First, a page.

Guest blog courtesy of 2011 Summer Teacher Institute participant Sarah Dougher, educator at Portland State University and at the Rock ‘n’ Roll Camp for Girls in Portland.
One thing about exploring the history of women is that in order to tell these important stories, the personal is made public, and the personal often becomes political. Although this is an old saw, it sings a new tune when we are talking about the materials in the Women who Rock: Vision, Passion, Power exhibit. Upon seeing Wanda Jackson’s dress, a kind of shabby-looking red, white and blue number hanging next to her hand-decorated guitar, our tour guide mentioned that when the museum had asked Jackson for items to display, she didn’t have many dresses from the early period. She explained that her mom made all her dresses by hand, and because they were poor, would often recycle elements, such as fringe and rhinestones, in dress after dress.
What we saw displayed at the museum were elements that may have graced the famous dress that did not cover her shoulders when she first played at the Grand Ole Opry. She was forced by the host to wear a jacket on stage because her dress was “too revealing.” We might have been looking at elements from the dress she wore on Town Hall Party in 1958 when she belted, “You gotta rock your baby all night long” in her growling, assertive voice. But this tidbit of information, which doesn’t appear anywhere in the text of the exhibit or in the catalogue, is the one I keep thinking about: Her mom made her dresses. They were poor and had to make due and recycle.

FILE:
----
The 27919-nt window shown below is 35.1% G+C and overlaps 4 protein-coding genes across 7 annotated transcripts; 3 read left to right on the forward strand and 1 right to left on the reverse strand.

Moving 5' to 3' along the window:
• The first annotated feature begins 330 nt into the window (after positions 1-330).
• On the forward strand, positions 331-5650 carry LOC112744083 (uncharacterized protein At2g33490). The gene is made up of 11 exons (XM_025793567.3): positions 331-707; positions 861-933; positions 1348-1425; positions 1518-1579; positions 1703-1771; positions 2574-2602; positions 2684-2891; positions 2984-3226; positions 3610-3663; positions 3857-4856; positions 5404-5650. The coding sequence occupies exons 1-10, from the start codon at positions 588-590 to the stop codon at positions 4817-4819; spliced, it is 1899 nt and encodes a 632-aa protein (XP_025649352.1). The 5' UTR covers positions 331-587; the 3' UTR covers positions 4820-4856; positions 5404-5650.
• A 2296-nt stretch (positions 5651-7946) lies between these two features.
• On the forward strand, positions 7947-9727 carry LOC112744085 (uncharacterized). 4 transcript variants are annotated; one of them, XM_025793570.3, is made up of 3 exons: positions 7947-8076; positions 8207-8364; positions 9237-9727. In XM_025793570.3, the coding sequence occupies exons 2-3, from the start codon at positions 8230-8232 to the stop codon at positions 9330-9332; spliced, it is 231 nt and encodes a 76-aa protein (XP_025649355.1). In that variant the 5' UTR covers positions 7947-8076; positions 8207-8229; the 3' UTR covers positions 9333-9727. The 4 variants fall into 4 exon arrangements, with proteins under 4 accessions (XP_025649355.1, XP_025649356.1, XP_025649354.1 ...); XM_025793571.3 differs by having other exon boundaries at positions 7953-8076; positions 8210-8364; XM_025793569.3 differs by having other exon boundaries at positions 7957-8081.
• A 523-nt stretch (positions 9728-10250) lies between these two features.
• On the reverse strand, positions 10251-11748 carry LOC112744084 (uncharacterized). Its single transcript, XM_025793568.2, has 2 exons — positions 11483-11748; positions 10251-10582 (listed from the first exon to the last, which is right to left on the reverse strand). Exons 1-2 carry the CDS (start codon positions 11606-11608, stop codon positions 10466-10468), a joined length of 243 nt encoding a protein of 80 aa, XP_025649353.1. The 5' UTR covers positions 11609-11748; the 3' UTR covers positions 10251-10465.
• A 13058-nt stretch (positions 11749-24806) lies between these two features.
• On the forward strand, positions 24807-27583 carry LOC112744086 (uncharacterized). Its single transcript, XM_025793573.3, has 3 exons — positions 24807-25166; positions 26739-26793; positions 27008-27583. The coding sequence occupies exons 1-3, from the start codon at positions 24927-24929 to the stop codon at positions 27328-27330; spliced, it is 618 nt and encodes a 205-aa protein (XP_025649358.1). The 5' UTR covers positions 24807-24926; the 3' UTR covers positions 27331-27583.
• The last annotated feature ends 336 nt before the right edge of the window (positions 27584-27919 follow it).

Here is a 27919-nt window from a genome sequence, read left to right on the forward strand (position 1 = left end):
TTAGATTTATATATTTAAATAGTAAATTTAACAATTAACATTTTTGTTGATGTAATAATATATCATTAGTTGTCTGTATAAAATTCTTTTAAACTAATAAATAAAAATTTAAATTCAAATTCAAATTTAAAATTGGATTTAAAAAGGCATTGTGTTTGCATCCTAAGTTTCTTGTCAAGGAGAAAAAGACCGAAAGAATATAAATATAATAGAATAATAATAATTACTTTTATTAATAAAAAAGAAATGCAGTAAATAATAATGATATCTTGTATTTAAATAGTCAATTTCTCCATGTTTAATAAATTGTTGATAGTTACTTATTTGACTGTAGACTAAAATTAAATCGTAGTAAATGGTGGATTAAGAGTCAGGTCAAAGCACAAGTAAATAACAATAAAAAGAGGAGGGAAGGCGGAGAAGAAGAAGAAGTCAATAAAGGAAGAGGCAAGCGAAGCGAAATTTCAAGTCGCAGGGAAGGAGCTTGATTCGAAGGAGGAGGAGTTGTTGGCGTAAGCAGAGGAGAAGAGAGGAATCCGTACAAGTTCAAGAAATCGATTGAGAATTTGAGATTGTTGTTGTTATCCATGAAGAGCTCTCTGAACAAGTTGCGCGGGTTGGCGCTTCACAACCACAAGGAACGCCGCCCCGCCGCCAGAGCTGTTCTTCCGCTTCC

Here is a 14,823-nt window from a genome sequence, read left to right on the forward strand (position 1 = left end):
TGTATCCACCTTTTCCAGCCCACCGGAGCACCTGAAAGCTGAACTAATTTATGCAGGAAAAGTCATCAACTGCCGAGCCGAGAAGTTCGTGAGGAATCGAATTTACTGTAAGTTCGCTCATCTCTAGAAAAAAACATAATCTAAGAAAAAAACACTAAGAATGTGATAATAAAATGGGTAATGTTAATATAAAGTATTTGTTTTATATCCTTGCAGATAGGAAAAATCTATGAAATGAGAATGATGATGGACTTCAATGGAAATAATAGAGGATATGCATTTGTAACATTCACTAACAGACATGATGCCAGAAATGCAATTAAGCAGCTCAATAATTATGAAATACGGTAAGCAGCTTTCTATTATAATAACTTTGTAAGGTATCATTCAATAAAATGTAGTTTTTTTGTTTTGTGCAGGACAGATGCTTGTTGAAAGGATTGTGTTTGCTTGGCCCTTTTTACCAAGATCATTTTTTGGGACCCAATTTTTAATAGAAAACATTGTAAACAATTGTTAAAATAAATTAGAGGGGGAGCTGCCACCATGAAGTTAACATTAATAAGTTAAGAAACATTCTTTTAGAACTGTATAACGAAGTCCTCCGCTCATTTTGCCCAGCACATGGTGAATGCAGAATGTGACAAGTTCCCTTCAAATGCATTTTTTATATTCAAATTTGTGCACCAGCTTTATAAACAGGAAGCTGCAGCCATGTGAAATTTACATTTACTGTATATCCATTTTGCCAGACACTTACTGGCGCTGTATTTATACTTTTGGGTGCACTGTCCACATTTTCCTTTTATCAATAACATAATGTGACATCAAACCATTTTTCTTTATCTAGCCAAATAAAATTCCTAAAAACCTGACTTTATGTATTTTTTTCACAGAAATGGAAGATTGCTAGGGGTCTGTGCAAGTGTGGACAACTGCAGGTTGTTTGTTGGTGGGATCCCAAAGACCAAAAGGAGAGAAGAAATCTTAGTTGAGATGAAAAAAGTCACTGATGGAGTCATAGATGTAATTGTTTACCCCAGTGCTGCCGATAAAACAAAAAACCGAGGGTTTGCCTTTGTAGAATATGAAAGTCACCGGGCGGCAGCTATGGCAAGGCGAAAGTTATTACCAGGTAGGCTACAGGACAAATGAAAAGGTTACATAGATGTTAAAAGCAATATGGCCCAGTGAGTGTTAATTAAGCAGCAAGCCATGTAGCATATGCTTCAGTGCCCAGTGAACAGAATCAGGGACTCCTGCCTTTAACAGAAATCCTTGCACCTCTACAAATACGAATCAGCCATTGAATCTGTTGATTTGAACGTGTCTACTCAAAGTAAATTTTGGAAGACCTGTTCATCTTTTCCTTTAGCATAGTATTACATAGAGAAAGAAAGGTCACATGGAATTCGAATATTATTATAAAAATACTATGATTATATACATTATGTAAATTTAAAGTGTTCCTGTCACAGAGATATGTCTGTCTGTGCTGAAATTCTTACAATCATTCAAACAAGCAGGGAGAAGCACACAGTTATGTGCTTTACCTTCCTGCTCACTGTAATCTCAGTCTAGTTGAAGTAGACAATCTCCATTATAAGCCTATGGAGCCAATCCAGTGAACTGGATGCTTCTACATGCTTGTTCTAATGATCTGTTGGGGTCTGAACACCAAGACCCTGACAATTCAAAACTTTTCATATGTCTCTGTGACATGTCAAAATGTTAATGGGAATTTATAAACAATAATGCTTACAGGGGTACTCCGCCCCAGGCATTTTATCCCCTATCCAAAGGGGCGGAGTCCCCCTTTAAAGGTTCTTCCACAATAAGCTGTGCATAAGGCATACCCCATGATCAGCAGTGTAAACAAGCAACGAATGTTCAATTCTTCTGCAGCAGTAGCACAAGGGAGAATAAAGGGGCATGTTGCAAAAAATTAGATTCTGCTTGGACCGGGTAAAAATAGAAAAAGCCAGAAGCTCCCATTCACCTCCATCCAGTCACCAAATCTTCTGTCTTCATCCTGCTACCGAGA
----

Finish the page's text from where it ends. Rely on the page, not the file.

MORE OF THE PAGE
These stories resonate with people, and especially young people. These kind of details can fuel a discussion about the socio-economic conditions for a young white woman playing music in the segregated American south in the 1950s, and can connect the day-to-day elements of music with the flashes of celebrity and fame that also occupy these exhibits.
I felt very lucky to be able to talk with educators at the Rock Hall’s Summer Teacher Institute about how women who rock can be a way into history and music for many different kinds of learners. We talked about how girls’ singing and dancing games, like “Little Sally Walker,” provide an unbroken link between girls who lived in a time before widespread electricity and ourselves, and the importance of these games in different modes of getting along, different modes of singing, dancing and playing together. If we say, “girls’ games don’t have anything to do with rock ‘n’ roll,” we are wrong. If we say the fringe doesn’t matter, we are also wrong. To best connect younger learners with the significance of popular music in American life, in their lives, we have to pay attention to these less obvious, less conventional historical details of the lives of girls and women. The Rock Hall, together with the Library and Archives opening next year, have tremendous intention to keep telling these important stories, in order to connect to a new generation of learners. I, for one, can’t wait to see what they come up with next.